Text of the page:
Once more he called out the same thing, but as she still made not a movement, he became angry at last, and threw the glass in her face, so that the mead ran down over her nose, and she tumbled backwards into the car, for she had only been put upright, and not bound fast.
'Hallo!' cried Little Claus, running out at the door, and seizing the host by the breast; 'you've killed my grandmother now! See, there's a big hole in her forehead.'
'Oh, here's a misfortune!' cried the host, wringing his hands. 'That all comes of my hot temper. Dear Little Claus, I'll give you a bushel of money, and have your grandmother buried as if she were my own; only keep quiet, or I shall have my head cut off, and that would be so very disagreeable!'
So Little Claus again received a whole bushel of money, and the host buried the old grandmother as if she had been his own. And when Little Claus came home with all his money, he at once sent his boy to Great Claus to ask to borrow a bushel measure.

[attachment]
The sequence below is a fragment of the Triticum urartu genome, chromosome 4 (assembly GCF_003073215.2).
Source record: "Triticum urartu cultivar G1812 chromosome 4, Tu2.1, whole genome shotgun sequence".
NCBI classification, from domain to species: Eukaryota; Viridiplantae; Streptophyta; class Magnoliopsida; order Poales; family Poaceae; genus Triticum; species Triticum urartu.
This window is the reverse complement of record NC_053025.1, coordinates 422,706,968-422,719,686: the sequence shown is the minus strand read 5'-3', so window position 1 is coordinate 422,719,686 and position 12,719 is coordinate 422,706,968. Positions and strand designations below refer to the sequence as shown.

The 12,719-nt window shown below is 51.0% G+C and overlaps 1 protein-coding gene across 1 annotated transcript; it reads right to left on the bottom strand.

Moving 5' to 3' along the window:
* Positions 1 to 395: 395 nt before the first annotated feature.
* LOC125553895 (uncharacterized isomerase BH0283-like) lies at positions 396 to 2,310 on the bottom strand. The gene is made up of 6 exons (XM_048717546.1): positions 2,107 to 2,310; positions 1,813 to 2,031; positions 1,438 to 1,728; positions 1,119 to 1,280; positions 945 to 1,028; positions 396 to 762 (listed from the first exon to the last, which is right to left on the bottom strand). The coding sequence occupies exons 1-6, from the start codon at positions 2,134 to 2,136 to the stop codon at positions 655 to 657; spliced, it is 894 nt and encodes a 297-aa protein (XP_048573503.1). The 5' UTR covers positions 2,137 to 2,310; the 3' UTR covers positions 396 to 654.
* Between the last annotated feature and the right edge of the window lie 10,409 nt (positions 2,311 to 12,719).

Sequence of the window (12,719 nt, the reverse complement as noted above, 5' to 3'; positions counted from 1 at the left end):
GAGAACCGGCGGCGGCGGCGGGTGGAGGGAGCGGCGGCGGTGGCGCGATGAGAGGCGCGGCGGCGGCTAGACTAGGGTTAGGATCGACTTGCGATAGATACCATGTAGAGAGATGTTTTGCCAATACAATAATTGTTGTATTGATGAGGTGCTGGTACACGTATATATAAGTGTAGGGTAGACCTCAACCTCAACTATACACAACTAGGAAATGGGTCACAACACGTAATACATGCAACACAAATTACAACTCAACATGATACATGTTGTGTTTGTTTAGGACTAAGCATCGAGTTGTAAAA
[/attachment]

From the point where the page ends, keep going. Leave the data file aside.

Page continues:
'What's that?' said Great Claus. 'Have I not killed him? I must go myself and see to this.' And so he went over himself with the bushel to Little Claus.
'Now, where did you get all that money from?' he asked; and he opened his eyes wide when he saw all that had been brought together.
'You killed my grandmother, and not me,' replied Little Claus; 'and I've been and sold her, and got a whole bushel of money for her,'
'That's really being well paid,' said Great Claus; and he hastened home, took an axe, and killed his own grandmother directly. Then he put her on a carriage, and drove off to the town with her, to where the apothecary lived, and asked him if he would buy a dead person.
'Who is it, and where did you get him from?' asked the apothecary.
'It's my grandmother,' answered Great Claus. 'I've killed her to get a bushel of money for her.'
'Heaven save us!' cried the apothecary, 'you're raving! Don't say such things, or you may lose your head.' And he told him earnestly what a bad deed this was that he